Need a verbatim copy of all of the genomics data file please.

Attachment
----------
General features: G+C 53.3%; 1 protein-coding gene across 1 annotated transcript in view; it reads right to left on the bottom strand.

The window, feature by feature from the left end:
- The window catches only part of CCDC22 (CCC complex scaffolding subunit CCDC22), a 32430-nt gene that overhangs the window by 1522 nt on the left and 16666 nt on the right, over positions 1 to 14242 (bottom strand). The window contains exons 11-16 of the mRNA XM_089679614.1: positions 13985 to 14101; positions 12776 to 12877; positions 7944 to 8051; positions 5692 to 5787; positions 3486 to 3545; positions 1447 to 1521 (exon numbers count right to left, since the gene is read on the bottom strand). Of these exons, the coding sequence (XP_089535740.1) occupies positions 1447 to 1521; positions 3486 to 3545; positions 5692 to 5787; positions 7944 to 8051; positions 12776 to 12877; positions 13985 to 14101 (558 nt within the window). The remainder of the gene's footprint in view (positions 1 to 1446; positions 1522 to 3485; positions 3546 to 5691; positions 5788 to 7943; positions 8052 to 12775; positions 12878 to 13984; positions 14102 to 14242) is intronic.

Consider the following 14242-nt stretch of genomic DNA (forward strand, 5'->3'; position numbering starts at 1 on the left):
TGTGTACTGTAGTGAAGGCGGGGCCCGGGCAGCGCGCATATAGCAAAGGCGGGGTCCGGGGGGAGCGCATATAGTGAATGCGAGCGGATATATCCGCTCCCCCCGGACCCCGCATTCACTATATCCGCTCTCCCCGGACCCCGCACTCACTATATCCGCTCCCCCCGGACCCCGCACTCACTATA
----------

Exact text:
General features: G+C 53.3%; 1 protein-coding gene across 1 annotated transcript in view; it reads right to left on the bottom strand.

The window, feature by feature from the left end:
- The window catches only part of CCDC22 (CCC complex scaffolding subunit CCDC22), a 32430-nt gene that overhangs the window by 1522 nt on the left and 16666 nt on the right, over positions 1 to 14242 (bottom strand). The window contains exons 11-16 of the mRNA XM_089679614.1: positions 13985 to 14101; positions 12776 to 12877; positions 7944 to 8051; positions 5692 to 5787; positions 3486 to 3545; positions 1447 to 1521 (exon numbers count right to left, since the gene is read on the bottom strand). Of these exons, the coding sequence (XP_089535740.1) occupies positions 1447 to 1521; positions 3486 to 3545; positions 5692 to 5787; positions 7944 to 8051; positions 12776 to 12877; positions 13985 to 14101 (558 nt within the window). The remainder of the gene's footprint in view (positions 1 to 1446; positions 1522 to 3485; positions 3546 to 5691; positions 5788 to 7943; positions 8052 to 12775; positions 12878 to 13984; positions 14102 to 14242) is intronic.

Consider the following 14242-nt stretch of genomic DNA (forward strand, 5'->3'; position numbering starts at 1 on the left):
TGTGTACTGTAGTGAAGGCGGGGCCCGGGCAGCGCGCATATAGCAAAGGCGGGGTCCGGGGGGAGCGCATATAGTGAATGCGAGCGGATATATCCGCTCCCCCCGGACCCCGCATTCACTATATCCGCTCTCCCCGGACCCCGCACTCACTATATCCGCTCCCCCCGGACCCCGCACTCACTATA